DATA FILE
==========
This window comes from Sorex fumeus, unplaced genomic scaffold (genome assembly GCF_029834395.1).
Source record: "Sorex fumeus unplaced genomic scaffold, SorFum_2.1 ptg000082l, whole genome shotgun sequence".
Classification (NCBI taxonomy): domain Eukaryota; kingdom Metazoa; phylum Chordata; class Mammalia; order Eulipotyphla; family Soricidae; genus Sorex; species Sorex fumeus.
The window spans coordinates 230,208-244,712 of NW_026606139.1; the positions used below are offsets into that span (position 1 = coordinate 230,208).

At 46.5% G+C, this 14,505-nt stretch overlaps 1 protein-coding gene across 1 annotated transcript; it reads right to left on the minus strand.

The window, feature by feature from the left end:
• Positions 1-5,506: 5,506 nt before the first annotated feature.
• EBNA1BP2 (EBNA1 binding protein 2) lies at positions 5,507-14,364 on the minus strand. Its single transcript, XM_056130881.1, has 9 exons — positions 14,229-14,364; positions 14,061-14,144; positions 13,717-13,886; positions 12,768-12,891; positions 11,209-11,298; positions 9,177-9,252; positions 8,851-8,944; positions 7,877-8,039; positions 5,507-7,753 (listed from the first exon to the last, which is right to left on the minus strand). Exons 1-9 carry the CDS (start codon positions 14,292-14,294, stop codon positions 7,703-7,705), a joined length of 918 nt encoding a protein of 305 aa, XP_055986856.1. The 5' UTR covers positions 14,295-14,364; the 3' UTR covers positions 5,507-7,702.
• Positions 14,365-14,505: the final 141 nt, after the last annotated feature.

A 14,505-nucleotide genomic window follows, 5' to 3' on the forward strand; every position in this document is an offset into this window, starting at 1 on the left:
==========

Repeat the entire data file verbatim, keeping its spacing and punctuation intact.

This window comes from Sorex fumeus, unplaced genomic scaffold (genome assembly GCF_029834395.1).
Source record: "Sorex fumeus unplaced genomic scaffold, SorFum_2.1 ptg000082l, whole genome shotgun sequence".
Classification (NCBI taxonomy): domain Eukaryota; kingdom Metazoa; phylum Chordata; class Mammalia; order Eulipotyphla; family Soricidae; genus Sorex; species Sorex fumeus.
The window spans coordinates 230,208-244,712 of NW_026606139.1; the positions used below are offsets into that span (position 1 = coordinate 230,208).

At 46.5% G+C, this 14,505-nt stretch overlaps 1 protein-coding gene across 1 annotated transcript; it reads right to left on the minus strand.

The window, feature by feature from the left end:
• Positions 1-5,506: 5,506 nt before the first annotated feature.
• EBNA1BP2 (EBNA1 binding protein 2) lies at positions 5,507-14,364 on the minus strand. Its single transcript, XM_056130881.1, has 9 exons — positions 14,229-14,364; positions 14,061-14,144; positions 13,717-13,886; positions 12,768-12,891; positions 11,209-11,298; positions 9,177-9,252; positions 8,851-8,944; positions 7,877-8,039; positions 5,507-7,753 (listed from the first exon to the last, which is right to left on the minus strand). Exons 1-9 carry the CDS (start codon positions 14,292-14,294, stop codon positions 7,703-7,705), a joined length of 918 nt encoding a protein of 305 aa, XP_055986856.1. The 5' UTR covers positions 14,295-14,364; the 3' UTR covers positions 5,507-7,702.
• Positions 14,365-14,505: the final 141 nt, after the last annotated feature.

A 14,505-nucleotide genomic window follows, 5' to 3' on the forward strand; every position in this document is an offset into this window, starting at 1 on the left: